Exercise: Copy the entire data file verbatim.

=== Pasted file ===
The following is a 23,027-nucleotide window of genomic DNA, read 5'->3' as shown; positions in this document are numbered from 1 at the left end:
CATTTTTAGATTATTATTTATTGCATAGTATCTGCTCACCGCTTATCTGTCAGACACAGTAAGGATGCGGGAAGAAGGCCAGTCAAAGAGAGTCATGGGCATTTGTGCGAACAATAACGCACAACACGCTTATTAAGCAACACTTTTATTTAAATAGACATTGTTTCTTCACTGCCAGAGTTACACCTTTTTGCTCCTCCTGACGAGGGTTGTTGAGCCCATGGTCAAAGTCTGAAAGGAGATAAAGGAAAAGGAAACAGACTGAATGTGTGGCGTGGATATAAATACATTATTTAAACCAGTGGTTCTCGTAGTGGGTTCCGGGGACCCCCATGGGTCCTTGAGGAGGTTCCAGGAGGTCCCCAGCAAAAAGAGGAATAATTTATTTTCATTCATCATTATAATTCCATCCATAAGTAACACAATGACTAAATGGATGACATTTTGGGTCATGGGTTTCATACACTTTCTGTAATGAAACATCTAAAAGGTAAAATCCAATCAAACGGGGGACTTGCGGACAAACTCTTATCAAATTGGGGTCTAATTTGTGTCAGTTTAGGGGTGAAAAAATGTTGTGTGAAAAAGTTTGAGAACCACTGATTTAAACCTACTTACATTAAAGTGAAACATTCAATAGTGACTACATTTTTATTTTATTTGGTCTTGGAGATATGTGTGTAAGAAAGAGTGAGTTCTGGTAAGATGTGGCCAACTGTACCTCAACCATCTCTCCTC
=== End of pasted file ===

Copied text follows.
The following is a 23,027-nucleotide window of genomic DNA, read 5'->3' as shown; positions in this document are numbered from 1 at the left end:
CATTTTTAGATTATTATTTATTGCATAGTATCTGCTCACCGCTTATCTGTCAGACACAGTAAGGATGCGGGAAGAAGGCCAGTCAAAGAGAGTCATGGGCATTTGTGCGAACAATAACGCACAACACGCTTATTAAGCAACACTTTTATTTAAATAGACATTGTTTCTTCACTGCCAGAGTTACACCTTTTTGCTCCTCCTGACGAGGGTTGTTGAGCCCATGGTCAAAGTCTGAAAGGAGATAAAGGAAAAGGAAACAGACTGAATGTGTGGCGTGGATATAAATACATTATTTAAACCAGTGGTTCTCGTAGTGGGTTCCGGGGACCCCCATGGGTCCTTGAGGAGGTTCCAGGAGGTCCCCAGCAAAAAGAGGAATAATTTATTTTCATTCATCATTATAATTCCATCCATAAGTAACACAATGACTAAATGGATGACATTTTGGGTCATGGGTTTCATACACTTTCTGTAATGAAACATCTAAAAGGTAAAATCCAATCAAACGGGGGACTTGCGGACAAACTCTTATCAAATTGGGGTCTAATTTGTGTCAGTTTAGGGGTGAAAAAATGTTGTGTGAAAAAGTTTGAGAACCACTGATTTAAACCTACTTACATTAAAGTGAAACATTCAATAGTGACTACATTTTTATTTTATTTGGTCTTGGAGATATGTGTGTAAGAAAGAGTGAGTTCTGGTAAGATGTGGCCAACTGTACCTCAACCATCTCTCCTC